BBC not just ageist against women, says veteran war reporter Simpson
He once claimed to have liberated Kabul. Now, John Simpson is facing a different kind of war much closer to home: ageism at the BBC. Many female correspondents have railed against age discrimination and now it is the turn of the men.
"There are not many of us left," said Simpson, the corporation's 65-year-old world affairs editor. "We have mostly died out or retired. I'm certainly the oldest person in the BBC newsroom. There should be older people going [to report from] abroad, and there should not be the pressure to give up reporting, after a given age," he said.
"I don't see people, certainly reporting, at my sort of age. I don't think there should be rules against it. If they are up to the job [they should do it], but it is a very hard job, in television particularly, lugging lots of recording equipment around, carrying stuff; it's physically hard with long hours."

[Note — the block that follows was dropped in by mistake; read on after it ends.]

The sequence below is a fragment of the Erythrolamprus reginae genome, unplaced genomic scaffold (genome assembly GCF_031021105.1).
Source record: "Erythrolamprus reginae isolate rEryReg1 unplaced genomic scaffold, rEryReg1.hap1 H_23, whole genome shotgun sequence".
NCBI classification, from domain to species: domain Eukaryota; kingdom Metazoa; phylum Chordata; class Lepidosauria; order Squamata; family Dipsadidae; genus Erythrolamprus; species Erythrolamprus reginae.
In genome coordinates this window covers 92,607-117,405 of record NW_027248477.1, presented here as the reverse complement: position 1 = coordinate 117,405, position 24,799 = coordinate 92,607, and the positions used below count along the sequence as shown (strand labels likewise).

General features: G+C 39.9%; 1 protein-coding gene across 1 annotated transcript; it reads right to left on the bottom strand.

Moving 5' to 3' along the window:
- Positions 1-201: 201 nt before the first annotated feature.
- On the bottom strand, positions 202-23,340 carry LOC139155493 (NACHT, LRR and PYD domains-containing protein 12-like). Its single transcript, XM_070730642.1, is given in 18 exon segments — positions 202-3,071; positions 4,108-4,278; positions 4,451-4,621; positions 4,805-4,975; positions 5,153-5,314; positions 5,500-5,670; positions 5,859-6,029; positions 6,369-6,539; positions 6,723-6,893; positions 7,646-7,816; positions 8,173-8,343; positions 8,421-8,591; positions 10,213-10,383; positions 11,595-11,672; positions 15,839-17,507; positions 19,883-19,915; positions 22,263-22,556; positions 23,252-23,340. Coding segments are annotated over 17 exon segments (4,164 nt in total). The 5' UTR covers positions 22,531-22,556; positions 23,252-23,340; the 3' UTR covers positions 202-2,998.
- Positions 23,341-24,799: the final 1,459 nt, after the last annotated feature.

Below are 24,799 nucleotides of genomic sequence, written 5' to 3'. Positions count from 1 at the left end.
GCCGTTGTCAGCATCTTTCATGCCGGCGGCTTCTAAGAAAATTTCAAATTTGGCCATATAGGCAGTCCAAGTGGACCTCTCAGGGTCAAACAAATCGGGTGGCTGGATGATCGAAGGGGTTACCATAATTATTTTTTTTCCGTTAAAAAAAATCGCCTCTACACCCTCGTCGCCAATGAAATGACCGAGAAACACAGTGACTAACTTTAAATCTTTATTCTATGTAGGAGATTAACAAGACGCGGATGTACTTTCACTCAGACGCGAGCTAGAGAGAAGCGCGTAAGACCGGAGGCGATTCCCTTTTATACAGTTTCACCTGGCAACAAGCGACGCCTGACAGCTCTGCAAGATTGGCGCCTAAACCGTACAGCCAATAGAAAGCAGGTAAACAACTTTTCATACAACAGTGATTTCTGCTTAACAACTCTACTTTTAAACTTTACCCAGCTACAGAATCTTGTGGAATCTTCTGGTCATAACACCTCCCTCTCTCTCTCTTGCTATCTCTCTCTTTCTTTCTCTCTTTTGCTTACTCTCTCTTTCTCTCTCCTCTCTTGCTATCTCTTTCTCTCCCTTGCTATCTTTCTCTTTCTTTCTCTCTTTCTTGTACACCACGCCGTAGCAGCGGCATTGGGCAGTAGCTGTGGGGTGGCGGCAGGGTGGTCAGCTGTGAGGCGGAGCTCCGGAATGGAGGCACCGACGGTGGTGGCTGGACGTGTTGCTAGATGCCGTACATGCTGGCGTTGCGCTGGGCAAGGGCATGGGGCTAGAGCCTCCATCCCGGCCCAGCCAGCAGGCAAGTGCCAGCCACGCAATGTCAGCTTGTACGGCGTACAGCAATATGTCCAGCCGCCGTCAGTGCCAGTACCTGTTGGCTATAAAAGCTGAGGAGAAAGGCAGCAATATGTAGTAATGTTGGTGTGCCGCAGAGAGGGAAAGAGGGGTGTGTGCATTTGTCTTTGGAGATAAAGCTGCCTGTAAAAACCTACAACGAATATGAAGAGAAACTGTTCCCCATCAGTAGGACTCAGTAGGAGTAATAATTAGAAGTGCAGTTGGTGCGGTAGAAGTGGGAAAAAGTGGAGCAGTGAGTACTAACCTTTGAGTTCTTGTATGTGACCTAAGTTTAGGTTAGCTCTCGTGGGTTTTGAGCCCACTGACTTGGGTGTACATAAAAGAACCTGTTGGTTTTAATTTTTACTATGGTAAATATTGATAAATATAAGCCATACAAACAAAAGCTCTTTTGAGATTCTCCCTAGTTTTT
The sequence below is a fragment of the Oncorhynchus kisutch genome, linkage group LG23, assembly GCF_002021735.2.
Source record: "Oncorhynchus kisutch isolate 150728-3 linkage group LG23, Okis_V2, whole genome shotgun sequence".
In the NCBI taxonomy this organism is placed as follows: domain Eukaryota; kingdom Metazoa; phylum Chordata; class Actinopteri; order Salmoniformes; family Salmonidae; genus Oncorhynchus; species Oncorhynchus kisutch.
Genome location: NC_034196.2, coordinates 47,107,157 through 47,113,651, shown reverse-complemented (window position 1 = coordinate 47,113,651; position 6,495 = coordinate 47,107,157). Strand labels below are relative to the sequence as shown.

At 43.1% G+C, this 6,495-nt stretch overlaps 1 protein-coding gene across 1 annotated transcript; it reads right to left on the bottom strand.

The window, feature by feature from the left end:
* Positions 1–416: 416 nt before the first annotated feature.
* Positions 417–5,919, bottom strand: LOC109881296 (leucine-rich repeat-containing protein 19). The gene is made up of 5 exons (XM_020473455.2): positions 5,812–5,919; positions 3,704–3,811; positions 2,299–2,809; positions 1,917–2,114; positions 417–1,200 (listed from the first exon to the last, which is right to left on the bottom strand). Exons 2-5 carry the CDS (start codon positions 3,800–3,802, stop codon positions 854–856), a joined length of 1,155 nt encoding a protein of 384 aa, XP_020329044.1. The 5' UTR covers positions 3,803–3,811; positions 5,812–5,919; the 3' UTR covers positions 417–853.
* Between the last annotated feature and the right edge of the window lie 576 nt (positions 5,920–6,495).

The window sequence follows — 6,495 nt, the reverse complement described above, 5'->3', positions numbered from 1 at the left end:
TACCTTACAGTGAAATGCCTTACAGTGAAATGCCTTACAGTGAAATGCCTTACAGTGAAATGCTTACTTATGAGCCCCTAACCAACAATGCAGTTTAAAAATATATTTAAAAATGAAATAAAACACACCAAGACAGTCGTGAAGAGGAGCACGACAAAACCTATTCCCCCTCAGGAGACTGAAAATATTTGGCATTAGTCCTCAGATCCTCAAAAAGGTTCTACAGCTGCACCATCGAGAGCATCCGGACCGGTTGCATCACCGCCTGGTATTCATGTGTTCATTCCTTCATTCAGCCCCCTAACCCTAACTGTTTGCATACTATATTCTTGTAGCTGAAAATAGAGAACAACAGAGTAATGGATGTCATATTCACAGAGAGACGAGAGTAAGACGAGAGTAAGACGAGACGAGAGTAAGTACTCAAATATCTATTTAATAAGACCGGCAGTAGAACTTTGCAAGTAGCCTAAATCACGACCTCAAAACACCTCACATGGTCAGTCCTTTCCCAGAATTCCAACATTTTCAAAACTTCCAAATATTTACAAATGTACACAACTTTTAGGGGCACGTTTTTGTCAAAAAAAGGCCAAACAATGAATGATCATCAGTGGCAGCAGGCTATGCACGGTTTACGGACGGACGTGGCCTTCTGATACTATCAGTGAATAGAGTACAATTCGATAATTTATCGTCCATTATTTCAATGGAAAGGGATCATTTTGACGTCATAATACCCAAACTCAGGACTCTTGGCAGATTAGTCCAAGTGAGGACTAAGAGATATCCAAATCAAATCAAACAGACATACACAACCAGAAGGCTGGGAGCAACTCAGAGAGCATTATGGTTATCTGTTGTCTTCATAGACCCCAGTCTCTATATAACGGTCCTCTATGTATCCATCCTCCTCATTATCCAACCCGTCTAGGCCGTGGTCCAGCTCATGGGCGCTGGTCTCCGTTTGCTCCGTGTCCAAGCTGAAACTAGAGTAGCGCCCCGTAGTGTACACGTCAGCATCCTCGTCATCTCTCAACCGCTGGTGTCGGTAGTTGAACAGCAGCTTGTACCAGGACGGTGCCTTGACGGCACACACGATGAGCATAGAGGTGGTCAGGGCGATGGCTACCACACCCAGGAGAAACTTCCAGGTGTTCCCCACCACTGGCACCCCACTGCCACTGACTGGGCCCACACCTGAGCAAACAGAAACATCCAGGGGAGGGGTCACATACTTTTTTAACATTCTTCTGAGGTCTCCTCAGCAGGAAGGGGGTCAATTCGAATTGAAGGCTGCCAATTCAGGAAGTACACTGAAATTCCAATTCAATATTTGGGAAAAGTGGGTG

Simpson said he had never been placed under pressure to take retirement and ageism had not affected him directly, but added that he felt there were judgments based around age at the corporation and "in a big outfit like the BBC, right at the top or fairly near the top, quite a lot of ageism".
He cites one example, an incident in 2009, when he took an idea to BBC1 for a series entitled Top Dogs -- a show featuring himself, Ranulph Fiennes and Robin Knox-Johnston, which the channel turned down.
"I put forward a proposal with another two elderly characters, but I was told it 'didn't fit the audience profile of BBC1' [which meant] they didn't want old people on BBC1. The proposal was something that BBC2 took up."
Simpson is probably the most experienced BBC correspondent, having reported from more than 120 countries, including 30 war zones, and interviewed many world leaders, but he is acutely aware that he is in the minority among older journalists.